Family and Friends of "Meso" Victims Gather in Remembrance

Andrew Manuel was 42 years old when he died from mesothelioma a few years ago. Before that time, neither he nor his family had even heard of the disease; all they knew is that it was a form of lung cancer, and was mystified about the diagnosis since Andrew had never smoked in his life. Andrew's story was only one of the stories shared by families who had lost members to this insidious disease at a memorial luncheon held on the Saturday of the Asbestos Disease Awareness Organization's annual conference. In addition to remembering lost loved ones, those who attended the luncheon also raised awareness of the asbestos dangers that still exist in the U.S. and around the industrialized world. Paul Ziguelbaum, who suffers from mesothelioma of the peritoneal lining, was recently involved in a study in which 250 everyday products that are routinely sold at WalMart, Target, and other variety stores were tested for asbestos content. A total of three tests by three different laboratories confirmed that over thirty--fully 12 percent of the products tested--contained asbestos. These included common construction materials such as spackling compound and roof patching compound--which according to the "Grace Rule" may legally contain up to 1 percent asbestos and still be marketed as "asbestos free."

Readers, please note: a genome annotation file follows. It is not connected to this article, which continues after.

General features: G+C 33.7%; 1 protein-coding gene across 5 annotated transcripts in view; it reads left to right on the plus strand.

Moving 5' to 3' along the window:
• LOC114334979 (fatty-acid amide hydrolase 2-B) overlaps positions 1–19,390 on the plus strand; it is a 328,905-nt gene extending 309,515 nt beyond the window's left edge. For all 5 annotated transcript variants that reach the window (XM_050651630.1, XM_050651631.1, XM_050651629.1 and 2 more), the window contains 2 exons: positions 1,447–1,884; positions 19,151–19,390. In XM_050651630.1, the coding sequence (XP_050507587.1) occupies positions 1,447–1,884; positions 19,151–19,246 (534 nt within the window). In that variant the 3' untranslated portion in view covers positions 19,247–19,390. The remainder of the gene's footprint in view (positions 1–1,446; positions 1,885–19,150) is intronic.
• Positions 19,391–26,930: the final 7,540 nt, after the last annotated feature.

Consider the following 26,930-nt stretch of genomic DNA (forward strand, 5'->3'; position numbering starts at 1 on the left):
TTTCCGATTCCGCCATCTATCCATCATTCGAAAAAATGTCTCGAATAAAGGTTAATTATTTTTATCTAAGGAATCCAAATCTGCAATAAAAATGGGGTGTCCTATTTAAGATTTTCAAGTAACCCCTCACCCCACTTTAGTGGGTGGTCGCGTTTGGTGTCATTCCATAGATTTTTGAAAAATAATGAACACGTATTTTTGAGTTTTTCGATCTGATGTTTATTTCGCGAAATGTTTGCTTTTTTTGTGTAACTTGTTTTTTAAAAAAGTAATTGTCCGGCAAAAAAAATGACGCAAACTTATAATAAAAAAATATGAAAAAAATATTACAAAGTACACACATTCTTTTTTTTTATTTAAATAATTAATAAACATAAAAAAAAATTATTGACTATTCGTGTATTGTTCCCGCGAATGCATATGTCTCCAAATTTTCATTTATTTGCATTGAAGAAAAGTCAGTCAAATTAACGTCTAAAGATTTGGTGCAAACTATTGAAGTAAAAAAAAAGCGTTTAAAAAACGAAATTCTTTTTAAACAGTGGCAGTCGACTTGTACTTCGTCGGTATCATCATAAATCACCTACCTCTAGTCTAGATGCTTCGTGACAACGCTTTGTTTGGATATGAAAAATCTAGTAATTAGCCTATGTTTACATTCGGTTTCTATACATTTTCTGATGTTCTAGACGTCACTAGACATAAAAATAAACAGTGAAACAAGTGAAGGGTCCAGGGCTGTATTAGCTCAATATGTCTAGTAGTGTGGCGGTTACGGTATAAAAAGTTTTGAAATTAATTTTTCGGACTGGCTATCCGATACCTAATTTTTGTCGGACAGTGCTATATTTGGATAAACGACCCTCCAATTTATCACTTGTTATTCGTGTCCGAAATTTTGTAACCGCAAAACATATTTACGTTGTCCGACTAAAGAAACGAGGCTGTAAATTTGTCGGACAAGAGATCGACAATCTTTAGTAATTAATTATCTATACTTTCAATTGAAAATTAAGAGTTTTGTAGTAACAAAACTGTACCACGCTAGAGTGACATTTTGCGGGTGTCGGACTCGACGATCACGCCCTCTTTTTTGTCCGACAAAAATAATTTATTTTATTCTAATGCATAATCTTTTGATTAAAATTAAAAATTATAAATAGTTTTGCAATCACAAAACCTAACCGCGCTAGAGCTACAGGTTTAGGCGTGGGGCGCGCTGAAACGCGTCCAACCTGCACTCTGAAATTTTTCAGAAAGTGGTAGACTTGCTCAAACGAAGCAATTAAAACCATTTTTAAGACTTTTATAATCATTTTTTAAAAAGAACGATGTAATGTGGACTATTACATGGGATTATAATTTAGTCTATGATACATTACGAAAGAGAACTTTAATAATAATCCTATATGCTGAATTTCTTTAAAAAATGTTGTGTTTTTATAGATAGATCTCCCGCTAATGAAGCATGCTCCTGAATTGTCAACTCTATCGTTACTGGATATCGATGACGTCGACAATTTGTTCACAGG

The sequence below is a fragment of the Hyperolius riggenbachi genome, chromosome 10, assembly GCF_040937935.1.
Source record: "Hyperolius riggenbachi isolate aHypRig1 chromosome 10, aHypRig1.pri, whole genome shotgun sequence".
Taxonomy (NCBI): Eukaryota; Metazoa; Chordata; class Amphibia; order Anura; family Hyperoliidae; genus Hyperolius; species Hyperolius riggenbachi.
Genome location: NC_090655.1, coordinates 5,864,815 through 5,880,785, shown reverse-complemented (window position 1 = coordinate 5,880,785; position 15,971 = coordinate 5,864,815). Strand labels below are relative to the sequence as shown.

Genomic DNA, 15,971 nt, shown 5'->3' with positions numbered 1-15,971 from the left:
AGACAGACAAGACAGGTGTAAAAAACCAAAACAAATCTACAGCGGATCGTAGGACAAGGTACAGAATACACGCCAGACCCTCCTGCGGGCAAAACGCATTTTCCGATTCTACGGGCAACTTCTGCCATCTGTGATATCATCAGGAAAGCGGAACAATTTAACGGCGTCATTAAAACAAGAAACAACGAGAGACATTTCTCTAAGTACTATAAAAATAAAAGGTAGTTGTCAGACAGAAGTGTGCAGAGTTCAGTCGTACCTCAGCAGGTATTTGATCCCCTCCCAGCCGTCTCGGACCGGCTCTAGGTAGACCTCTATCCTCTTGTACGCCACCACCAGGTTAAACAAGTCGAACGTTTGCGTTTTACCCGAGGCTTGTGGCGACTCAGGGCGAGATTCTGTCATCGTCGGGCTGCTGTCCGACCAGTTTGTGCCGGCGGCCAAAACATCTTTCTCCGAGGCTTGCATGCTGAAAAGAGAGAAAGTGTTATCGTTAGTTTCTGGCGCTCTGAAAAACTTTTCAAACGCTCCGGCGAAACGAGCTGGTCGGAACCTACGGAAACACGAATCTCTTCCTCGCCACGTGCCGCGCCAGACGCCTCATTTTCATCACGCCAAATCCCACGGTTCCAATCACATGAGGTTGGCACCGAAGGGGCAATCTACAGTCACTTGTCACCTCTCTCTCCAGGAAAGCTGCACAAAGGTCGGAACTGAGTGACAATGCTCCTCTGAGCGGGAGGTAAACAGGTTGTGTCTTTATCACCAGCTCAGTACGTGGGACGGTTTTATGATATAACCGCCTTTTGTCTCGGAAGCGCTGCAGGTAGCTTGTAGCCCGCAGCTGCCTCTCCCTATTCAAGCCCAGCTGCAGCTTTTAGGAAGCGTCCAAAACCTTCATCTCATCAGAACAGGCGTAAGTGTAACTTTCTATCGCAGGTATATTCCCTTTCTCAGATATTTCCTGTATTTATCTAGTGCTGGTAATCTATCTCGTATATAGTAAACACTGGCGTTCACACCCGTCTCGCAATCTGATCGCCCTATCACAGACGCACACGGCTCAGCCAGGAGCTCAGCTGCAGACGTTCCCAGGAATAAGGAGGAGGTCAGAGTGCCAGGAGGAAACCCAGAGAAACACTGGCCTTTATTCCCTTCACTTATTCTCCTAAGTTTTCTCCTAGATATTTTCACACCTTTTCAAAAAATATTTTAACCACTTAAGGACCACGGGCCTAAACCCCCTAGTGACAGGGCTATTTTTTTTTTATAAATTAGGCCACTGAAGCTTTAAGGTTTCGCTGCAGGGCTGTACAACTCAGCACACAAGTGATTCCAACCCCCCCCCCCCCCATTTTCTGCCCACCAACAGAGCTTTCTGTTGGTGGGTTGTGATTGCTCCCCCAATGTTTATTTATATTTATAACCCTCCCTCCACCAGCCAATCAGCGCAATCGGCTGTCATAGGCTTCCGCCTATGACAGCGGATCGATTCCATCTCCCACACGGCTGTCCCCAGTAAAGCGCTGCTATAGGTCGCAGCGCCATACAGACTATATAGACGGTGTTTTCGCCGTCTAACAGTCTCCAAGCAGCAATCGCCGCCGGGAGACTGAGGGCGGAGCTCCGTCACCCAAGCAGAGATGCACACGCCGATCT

Another person who attended the luncheon was Eric Jonkheere, who had come all the way from his home in the E.U. Both of his parents died from mesothelioma; four other Jonkheere family members have tested positive for elevated levels of asbestos in their lungs, while a fifth has recently undergone surgery. All of those in attendance agreed that legislators in Congress bowing to the desires of corporate lobbyists are the primary reason that asbestos was not completely banned in the U.S. decades ago. Andrew Manuel's son Dwayne spoke for all of them when he said: " It's disturbing to see how companies and politicians try to cover it up... this is a preventable disease." Ironically, at least two of the attendees were victims of "secondary exposure," which happens when asbestos fibers are brought into the home on the clothing and in the hair of a family member. Andrew's widow, Lantanyta, added that the important thing now is to spread the word and raise awareness about asbestos disease. "People need to know," she said.

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